Jeanne Beverly McCormick Atkins

Jeanne Beverly McCormick Atkins received the ultimate healing for cancer on July 22, 2020.

Jeanne was born on April 2, 1933. She was an only child, the apple of her Daddy’s eye. He lovingly called her “Boy” and “Old Timer.”

As Mr. McCormick worked for the U.S. government in the meat grading service, the family moved several times during Jeanne’s early life. She attended kindergarten in Hampton, Va. under the tutelage of Mrs. Wainwright.

One of her favorite memories was marching to the music of John Phillips Sousa every morning. Jeanne was crowned kindergarten May Queen at the age of 6, to her father’s delight (“That’s my daughter!” he boasted to a news reporter covering the program).

Government relocations for the family included Baltimore, Md., and finally Richmond, Va., The family lived on West 45th Street (where, five doors away, Jack lived – with whom she had her first date at 14 years old).

She graduated from Thomas Jefferson High School, where she was sponsor of Company F of the Cadet Corps. She attended Madison College for Women in Harrisonburg, Va., completing three years (two winters at Madison and two summers at the University of Richmond). One of her disappointments was that she did not complete her Bachelor of Science degree requirements, but did secure her MRS. Degree.

When her family moved to Richmond, they attended Woodland Heights Baptist Church. One Sunday, they walked down the aisle, where the parents moved their church letter and Jeanne gave her heart to Christ. She was baptized by Rev. Dr. M. Jackson White. She worked in the nursery, assisted in Vacation Bible School, sang in the youth choir, taught 2-year-olds and was later a co-superintendent of the Young Married Peoples Department with Jack.

On Dec. 26, 1953, Jeanne married the boy down the street, her “tall, dark, and handsome Jack,” who became her beloved life partner. She and her friends decorated the church and Jeanne made headbands and earrings for her six attendants. During the candlelight ceremony, the couple recited their vows, with no prompting from Rev. Stuart B. Simms, and ended with the scripture verses Ruth 1:16-17. Jack’s sister Charlotte and others were on the edge of their seats, waiting for lapses of memory – which never occurred!

Following a three-day honeymoon to Yorktown, Jamestown and Williamsburg, Va., the couple moved to Long Branch, N.J., where Jack was serving at Fort Monmouth. Jeanne worked for a local dentist, Dr. Nastasia, wearing starched, white uniforms and many “hats.”

When Jack was sent to the Mojave Desert (Death Valley and Edwards Air Force Base) Jeanne returned to Richmond to await the birth of their first daughter, Joy Denise. On April 21, 1955, after 17 hours of floor pacing by Jeanne’s father, “Daddy Mac,” Joy was born. Her sister Jacque Lyn made a faster entrance on April 21, 1958, in only five hours. The unofficially adopted son-in-love David Wamsley came into the family in 1972 – his date of birth was April 21, 1952.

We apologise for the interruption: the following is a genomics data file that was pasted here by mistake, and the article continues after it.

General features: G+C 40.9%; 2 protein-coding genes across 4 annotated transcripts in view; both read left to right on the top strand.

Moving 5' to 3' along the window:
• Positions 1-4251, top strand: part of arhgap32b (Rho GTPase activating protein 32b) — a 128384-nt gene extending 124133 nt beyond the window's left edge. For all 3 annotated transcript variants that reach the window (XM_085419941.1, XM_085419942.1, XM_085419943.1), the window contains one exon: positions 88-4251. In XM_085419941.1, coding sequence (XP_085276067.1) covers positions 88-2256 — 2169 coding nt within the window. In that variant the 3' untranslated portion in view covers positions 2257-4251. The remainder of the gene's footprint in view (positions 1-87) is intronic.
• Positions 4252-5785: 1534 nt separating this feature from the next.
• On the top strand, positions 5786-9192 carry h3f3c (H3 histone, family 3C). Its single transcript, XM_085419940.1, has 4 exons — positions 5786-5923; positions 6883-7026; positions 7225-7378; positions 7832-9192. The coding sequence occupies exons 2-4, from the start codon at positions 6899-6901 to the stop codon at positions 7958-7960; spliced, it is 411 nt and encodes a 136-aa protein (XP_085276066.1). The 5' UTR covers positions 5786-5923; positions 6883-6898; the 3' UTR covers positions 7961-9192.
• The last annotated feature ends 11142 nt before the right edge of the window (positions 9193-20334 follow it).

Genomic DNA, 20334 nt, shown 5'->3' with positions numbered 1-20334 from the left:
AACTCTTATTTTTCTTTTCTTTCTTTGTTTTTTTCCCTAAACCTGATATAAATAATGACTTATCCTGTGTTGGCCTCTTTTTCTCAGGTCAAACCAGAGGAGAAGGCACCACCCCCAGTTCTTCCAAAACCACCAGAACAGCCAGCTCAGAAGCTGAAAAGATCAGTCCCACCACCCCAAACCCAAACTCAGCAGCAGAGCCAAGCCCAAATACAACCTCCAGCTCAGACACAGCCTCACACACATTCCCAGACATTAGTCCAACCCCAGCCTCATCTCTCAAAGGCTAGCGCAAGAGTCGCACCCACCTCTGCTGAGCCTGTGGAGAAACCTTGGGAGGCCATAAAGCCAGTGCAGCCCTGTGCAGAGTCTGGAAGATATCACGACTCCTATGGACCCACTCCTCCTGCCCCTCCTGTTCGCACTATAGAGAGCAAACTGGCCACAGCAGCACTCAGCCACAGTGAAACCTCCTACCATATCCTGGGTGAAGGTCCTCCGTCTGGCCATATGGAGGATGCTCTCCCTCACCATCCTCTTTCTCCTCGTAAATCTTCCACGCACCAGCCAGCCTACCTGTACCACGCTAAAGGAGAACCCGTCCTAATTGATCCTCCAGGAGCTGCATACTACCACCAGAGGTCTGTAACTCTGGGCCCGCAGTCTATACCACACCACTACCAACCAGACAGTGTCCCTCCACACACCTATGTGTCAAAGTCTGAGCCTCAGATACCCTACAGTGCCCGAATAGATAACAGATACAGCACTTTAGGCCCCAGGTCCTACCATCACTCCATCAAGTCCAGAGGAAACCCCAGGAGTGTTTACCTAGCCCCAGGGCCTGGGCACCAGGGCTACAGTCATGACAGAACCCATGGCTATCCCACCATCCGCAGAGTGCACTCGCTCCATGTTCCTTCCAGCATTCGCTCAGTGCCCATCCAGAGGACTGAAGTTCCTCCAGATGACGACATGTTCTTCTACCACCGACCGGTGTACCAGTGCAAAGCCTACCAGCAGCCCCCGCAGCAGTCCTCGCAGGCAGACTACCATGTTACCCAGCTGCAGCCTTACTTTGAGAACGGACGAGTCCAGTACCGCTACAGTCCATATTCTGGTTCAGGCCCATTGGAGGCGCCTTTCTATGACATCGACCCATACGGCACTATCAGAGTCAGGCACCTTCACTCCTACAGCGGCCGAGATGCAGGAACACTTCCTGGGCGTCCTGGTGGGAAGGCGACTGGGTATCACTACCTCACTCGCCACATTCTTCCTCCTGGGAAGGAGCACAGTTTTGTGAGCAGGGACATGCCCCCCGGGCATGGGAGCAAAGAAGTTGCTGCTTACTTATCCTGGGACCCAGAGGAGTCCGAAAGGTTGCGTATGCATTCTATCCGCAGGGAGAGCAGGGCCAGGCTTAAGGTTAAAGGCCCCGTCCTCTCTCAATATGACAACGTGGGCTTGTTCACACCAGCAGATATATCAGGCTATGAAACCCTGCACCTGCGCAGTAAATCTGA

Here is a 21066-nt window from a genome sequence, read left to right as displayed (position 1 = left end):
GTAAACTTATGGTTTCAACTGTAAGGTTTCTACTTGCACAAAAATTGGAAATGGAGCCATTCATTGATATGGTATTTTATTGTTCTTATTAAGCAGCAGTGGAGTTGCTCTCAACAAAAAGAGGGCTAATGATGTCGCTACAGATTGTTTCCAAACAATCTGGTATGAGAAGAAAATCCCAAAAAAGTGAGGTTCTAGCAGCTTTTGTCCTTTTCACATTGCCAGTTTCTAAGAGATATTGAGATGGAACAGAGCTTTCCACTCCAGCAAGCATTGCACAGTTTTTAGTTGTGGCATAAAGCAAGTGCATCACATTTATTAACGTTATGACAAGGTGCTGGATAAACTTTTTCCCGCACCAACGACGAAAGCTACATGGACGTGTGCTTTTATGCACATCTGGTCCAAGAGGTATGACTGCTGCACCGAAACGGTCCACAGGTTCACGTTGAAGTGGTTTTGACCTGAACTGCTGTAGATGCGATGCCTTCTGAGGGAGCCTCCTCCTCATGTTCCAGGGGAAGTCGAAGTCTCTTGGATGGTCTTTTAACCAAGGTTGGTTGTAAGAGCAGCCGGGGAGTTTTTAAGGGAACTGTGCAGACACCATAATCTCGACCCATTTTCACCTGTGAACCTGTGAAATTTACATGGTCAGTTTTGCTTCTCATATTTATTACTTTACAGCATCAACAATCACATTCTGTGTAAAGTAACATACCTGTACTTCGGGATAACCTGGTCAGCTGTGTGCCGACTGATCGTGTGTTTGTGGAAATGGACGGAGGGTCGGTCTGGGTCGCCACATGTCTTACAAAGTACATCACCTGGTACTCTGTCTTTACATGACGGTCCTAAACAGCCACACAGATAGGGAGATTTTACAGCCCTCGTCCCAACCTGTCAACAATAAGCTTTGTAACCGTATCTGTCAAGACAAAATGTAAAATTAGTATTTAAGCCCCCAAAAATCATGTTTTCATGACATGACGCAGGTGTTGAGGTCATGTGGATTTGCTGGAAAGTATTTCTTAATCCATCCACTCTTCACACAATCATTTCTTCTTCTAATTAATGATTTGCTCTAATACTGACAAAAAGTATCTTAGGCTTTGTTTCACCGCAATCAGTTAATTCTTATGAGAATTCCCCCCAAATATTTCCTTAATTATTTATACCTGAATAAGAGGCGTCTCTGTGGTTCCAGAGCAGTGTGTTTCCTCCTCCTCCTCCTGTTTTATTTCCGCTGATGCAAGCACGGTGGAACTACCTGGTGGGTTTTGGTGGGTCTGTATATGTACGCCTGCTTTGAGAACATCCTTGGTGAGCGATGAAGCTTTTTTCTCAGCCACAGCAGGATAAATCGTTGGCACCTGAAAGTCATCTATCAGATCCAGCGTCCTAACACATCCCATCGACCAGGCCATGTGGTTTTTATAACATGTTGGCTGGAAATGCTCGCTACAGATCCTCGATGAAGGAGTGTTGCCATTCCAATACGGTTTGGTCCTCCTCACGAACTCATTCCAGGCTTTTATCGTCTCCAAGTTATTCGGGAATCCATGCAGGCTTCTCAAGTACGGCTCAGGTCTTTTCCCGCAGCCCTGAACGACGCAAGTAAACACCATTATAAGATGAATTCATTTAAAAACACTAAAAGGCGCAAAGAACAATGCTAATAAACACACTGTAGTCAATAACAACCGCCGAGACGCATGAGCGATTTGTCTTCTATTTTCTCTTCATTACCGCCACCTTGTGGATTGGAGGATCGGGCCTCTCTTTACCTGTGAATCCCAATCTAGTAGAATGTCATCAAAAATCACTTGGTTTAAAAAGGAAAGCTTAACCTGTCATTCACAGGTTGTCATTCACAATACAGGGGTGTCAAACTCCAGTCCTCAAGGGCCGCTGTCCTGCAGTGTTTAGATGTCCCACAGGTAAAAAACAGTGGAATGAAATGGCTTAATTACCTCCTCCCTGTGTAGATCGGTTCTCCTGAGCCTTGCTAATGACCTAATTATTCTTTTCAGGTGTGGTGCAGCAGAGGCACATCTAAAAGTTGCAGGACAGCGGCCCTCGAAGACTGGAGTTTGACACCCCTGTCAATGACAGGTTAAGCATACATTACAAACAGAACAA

Jeanne was employed by the National Society for the Prevention of Blindness, working out of her Richmond home, allowing her to be at home with the daughters. She was active in the James River Junior Women’s Club, serving as president in 1962.

Later, when Honeywell transferred Jack to Atlanta, she was employed there by periodontists Huff and Mixon. On the transfer of the family to Greenville, S.C., she worked for the Bigelow Carpet Company for 16 years as Administrative Assistant to Senior Vice-President of Marketing.

While in Greenville, Jeanne and Jack were members of Taylors First Baptist Church. Her service there was mostly behind the scenes, although she continued to teach 2-year olds (a total of nine years) and she and Jack directed weddings for eight years.

When the couple retired to Wyoming and joined the New Hope Baptist Church, Jeanne stayed busy creating a newsletter, serving as the chair of the Special Events Committee, Women on Mission, arranging flowers, teaching children and youth classes and acting as the Church Clerk. Jeanne and Jack were currently active members of First Presbyterian Church of Cody.

Her hobbies included reading, photography, baking bread, travel and hiking. She was a frustrated artist and writer, finally giving up on both after being published in 2013.

Jeanne was outgoing, interested in others, and always trying to be a “Barnabas” (an encourager) and a witness for Jesus. Her life, especially the final years, belonged to her Lord. She sought His will and purposes as she tried to be a servant for him.

Jeanne is survived by her devoted husband and best friend Jack, two daughters Joy Bury (Michael) and Jacque Bruce (Timothy), and son-in-love David Wamsley (Marlene), in addition five grandchildren and three great-grandchildren.

The date of a celebration service to be held at First Presbyterian Church Cody will be announced later.

In lieu of flowers, please give to the First Presbyterian Church of Cody’s Restoration Fund or to the Spirit Mountain Hospice house fund.

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